Rethinking Natural Law: Is It Our Best Strategy For Engaging The Public Square? -- By: Daniel Heimbach
Rethinking Natural Law:
Is It Our Best Strategy For Engaging The Public Square?
Professor of Christian Ethics, Southeastern Baptist Theological Seminary
Note: this article was published previously in Liberty University Law Review II, no. 3 (Spring 2008), and is here republished with permission of the Liberty University Law Review and the author.
“As an atheist, I respect natural law. Christians have to deny basic laws of nature and deceive their own common sense in order to maintain their belief.”
James Sansom, “Letter to the Editor,” News and Observer (Raleigh), 8 October 2006
How should evangelicals wishing to restore the moral foundations of public life respond to fellow citizens and self-proclaimed atheists like James Sansom, who believe that natural law supports an ethic of self-indulgence against the sort of morality we mean to restore? Should we appeal to the same philosophical system on which atheists rely, or is there a better strategy? Should the success of evangelicals engaging the public square depend on hoping supernaturally grounded moral standards can be restored by alleging no need to rely on God or supernaturalism of any kind? Or is there some more effective strategy?
I will argue that once secular society generally denies the reflected presence of divinely imposed moral standards in nature, appealing to nothing other than nature as it is can no longer be a viable strategy for reviving confidence in the possibility of discovering such standards; and that under such conditions restoring the possibility of discovering such standards depends not on alleging to agree with the irrelevance of supernaturalism, but rather on appealing directly to the reality and relevance of supernaturalism for discerning the reflection of moral order in nature.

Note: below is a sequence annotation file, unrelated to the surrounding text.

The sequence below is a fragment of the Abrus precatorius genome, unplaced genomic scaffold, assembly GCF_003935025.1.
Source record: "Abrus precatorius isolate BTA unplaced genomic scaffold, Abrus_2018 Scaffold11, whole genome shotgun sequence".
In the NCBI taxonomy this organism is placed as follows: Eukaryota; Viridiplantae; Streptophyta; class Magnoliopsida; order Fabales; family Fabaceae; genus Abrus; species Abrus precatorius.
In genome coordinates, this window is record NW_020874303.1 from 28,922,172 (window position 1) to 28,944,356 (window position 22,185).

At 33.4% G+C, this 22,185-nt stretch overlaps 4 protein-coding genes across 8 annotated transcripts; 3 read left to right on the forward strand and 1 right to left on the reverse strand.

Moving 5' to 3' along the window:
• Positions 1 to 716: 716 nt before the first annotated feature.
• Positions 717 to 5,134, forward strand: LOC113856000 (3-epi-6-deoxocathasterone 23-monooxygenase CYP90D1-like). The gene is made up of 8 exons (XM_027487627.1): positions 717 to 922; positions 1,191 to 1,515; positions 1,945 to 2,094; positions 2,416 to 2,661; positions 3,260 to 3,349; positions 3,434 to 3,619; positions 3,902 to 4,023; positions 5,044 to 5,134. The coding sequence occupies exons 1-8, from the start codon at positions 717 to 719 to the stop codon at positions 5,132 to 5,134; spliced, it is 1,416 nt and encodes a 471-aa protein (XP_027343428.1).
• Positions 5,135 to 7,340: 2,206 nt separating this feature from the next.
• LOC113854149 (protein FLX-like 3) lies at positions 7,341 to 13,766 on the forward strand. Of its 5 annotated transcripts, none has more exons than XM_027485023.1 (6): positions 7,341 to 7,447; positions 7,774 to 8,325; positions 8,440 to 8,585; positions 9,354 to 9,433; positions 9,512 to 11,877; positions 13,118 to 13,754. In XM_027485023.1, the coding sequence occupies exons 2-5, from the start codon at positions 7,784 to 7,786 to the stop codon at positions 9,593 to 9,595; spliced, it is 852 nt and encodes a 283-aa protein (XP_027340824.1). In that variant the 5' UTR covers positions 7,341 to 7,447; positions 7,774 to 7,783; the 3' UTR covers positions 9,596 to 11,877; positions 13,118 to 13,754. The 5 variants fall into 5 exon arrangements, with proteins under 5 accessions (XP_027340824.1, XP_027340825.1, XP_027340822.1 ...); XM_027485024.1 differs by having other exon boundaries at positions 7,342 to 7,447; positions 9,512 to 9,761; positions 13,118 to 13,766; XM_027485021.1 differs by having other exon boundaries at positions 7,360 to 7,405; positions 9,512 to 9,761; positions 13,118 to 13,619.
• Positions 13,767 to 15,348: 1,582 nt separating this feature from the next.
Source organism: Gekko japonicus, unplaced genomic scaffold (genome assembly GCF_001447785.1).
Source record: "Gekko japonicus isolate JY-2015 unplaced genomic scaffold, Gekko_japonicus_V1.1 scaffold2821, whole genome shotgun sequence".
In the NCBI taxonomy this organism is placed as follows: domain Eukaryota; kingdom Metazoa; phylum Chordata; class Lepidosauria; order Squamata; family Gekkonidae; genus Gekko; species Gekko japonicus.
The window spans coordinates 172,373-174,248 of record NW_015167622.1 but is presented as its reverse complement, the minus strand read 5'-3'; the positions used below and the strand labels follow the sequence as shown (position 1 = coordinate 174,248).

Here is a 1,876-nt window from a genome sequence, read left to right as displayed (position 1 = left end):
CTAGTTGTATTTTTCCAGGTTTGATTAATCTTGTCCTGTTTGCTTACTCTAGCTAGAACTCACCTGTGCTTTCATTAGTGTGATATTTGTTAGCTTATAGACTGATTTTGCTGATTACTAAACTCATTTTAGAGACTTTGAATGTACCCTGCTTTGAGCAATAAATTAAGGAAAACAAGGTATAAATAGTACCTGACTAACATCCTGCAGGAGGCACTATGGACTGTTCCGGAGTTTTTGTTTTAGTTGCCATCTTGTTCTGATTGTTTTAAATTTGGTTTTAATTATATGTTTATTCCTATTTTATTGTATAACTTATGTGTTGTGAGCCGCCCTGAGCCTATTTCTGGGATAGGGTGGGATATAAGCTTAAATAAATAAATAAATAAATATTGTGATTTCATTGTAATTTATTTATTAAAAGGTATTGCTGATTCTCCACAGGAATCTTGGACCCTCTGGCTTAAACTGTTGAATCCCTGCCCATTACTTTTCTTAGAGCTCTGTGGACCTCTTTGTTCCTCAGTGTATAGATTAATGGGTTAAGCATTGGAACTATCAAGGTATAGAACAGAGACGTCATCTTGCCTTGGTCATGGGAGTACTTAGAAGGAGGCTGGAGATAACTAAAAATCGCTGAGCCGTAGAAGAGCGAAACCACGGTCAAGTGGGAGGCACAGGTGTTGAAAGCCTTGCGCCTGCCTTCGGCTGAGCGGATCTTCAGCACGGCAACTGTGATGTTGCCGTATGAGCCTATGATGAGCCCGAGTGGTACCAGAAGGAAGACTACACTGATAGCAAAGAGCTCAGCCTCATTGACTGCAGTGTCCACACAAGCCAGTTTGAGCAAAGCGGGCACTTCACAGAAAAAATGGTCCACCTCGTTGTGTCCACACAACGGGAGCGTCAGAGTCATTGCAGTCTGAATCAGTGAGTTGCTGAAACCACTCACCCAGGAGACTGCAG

Our aim here is limited and should not be misunderstood. We are not disputing the existence of supernaturally imposed moral order in nature. We strongly affirm biblical doctrine on natural evidences justifying God’s universal condemnation of unregenerate humanity. And we believe the order of creation contains a degree of appeal that at times, with God’s help, lifts the thoughts of nonbelievers toward himself. We aim here only to address whether natural law theory is able, while denying the necessity of faith in anything supernatural, to secure common ground sufficient to restore moral foundations required to sustain social order. More especially, we mean to address the viability of using natural law on atheistic terms as a strategy for defending moral standards in the public square at a time when most deny the possibility of discovering in nature any reason for restraining natural passions.
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